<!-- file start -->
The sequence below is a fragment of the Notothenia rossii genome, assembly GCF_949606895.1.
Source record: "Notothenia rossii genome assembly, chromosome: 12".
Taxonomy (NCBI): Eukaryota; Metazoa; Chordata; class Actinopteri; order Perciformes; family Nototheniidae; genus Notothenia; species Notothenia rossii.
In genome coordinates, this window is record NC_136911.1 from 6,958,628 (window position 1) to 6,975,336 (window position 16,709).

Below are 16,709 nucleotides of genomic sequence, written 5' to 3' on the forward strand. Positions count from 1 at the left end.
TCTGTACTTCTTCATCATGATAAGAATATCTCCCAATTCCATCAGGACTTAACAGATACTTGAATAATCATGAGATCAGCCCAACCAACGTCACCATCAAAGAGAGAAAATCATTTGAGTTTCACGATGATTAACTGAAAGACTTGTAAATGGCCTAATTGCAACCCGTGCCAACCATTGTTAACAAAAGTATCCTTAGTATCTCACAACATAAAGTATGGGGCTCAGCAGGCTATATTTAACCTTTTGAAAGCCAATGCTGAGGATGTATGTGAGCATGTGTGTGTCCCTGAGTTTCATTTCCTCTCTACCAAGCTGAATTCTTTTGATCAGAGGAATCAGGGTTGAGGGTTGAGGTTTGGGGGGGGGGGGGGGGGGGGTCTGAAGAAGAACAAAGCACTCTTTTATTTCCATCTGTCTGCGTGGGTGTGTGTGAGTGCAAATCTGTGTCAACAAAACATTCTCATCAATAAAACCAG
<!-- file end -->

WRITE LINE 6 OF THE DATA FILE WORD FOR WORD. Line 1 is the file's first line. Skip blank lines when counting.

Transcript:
TCTGTACTTCTTCATCATGATAAGAATATCTCCCAATTCCATCAGGACTTAACAGATACTTGAATAATCATGAGATCAGCCCAACCAACGTCACCATCAAAGAGAGAAAATCATTTGAGTTTCACGATGATTAACTGAAAGACTTGTAAATGGCCTAATTGCAACCCGTGCCAACCATTGTTAACAAAAGTATCCTTAGTATCTCACAACATAAAGTATGGGGCTCAGCAGGCTATATTTAACCTTTTGAAAGCCAATGCTGAGGATGTATGTGAGCATGTGTGTGTCCCTGAGTTTCATTTCCTCTCTACCAAGCTGAATTCTTTTGATCAGAGGAATCAGGGTTGAGGGTTGAGGTTTGGGGGGGGGGGGGGGGGGGGTCTGAAGAAGAACAAAGCACTCTTTTATTTCCATCTGTCTGCGTGGGTGTGTGTGAGTGCAAATCTGTGTCAACAAAACATTCTCATCAATAAAACCAG